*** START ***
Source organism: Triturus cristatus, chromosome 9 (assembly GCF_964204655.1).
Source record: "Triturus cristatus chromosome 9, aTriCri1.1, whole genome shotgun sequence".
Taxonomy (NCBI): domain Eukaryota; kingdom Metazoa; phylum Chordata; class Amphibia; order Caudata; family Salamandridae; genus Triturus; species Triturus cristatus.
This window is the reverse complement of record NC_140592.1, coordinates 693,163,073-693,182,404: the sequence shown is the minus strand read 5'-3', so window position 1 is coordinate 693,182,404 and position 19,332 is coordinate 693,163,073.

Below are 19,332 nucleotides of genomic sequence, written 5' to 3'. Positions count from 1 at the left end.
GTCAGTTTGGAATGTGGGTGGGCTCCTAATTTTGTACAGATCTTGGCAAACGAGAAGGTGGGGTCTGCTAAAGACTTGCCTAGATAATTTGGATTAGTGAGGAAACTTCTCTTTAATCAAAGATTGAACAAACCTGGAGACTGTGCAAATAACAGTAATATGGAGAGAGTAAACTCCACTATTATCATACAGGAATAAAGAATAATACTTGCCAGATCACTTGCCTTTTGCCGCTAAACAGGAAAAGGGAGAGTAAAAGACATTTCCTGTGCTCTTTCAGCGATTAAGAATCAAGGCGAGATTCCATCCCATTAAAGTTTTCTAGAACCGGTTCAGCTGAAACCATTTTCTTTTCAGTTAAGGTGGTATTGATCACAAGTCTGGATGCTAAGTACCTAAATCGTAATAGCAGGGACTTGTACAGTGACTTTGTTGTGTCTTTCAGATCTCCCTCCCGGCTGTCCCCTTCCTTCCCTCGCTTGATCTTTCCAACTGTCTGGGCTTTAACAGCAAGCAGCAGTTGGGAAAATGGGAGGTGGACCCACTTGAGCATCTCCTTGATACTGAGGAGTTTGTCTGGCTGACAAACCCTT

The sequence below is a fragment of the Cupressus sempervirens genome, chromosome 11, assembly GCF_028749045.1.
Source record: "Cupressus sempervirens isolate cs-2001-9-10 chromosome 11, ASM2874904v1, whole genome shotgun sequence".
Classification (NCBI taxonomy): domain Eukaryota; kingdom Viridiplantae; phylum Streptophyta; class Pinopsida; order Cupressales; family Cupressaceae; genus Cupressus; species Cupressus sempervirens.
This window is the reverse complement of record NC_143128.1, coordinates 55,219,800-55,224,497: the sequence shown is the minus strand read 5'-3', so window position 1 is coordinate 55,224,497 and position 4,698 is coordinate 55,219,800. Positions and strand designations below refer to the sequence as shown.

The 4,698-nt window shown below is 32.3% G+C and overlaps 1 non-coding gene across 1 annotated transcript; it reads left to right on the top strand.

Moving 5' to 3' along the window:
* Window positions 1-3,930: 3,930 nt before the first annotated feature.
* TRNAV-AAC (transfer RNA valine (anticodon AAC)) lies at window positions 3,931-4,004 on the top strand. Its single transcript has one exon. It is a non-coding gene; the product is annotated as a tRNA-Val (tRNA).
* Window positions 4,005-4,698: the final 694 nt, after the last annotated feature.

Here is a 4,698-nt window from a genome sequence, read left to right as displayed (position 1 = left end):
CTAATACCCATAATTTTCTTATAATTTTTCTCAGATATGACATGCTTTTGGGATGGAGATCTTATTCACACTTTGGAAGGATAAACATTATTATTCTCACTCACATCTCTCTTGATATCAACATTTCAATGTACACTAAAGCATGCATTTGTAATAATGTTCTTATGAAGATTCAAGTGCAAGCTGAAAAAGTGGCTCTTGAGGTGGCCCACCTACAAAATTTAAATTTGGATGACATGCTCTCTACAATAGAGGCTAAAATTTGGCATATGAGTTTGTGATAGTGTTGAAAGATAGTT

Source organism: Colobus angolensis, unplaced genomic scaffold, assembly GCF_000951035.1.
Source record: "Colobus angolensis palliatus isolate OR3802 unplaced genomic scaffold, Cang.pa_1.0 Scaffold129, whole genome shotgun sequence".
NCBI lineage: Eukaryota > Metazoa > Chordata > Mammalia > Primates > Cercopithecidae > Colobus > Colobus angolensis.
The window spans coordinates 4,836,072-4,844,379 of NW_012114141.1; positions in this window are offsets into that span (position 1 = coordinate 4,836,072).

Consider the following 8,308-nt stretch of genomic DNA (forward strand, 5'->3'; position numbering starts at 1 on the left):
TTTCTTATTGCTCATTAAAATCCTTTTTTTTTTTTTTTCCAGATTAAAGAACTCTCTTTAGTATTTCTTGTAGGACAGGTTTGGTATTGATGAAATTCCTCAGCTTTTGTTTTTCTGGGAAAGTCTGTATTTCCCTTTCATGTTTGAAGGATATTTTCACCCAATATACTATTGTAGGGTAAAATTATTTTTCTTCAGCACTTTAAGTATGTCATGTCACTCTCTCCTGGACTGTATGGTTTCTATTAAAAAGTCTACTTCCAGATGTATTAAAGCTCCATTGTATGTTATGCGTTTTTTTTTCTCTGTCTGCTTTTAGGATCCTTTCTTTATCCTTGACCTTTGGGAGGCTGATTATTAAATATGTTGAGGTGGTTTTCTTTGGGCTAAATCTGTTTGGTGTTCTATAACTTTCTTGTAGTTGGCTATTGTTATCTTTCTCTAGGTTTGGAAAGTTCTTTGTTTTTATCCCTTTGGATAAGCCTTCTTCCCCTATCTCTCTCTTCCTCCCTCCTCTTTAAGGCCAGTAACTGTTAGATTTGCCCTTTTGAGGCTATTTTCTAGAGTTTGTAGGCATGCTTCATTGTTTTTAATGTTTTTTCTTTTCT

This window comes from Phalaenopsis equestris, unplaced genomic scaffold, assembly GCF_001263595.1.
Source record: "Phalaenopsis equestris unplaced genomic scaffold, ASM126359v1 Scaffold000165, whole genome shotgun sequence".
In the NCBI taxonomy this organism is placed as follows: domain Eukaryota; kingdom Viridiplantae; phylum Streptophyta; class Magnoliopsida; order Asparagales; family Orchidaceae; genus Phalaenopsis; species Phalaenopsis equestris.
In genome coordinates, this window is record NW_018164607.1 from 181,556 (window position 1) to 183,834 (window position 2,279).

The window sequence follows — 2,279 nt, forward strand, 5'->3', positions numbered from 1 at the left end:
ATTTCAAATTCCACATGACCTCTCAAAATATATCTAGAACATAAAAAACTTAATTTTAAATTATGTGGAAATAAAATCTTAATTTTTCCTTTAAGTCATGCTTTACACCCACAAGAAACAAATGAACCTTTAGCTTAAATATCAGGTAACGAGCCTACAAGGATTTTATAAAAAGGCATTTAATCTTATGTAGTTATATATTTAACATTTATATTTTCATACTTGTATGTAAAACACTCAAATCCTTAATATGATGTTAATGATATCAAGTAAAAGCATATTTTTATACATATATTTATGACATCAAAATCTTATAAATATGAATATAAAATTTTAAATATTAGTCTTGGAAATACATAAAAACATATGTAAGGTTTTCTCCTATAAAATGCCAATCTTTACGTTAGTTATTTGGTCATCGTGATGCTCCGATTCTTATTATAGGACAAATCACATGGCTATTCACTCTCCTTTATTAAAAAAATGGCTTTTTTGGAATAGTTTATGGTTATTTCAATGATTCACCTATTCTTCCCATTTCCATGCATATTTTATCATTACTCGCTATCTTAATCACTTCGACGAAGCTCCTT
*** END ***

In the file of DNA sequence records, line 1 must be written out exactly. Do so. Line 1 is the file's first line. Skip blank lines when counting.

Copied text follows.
Source organism: Triturus cristatus, chromosome 9 (assembly GCF_964204655.1).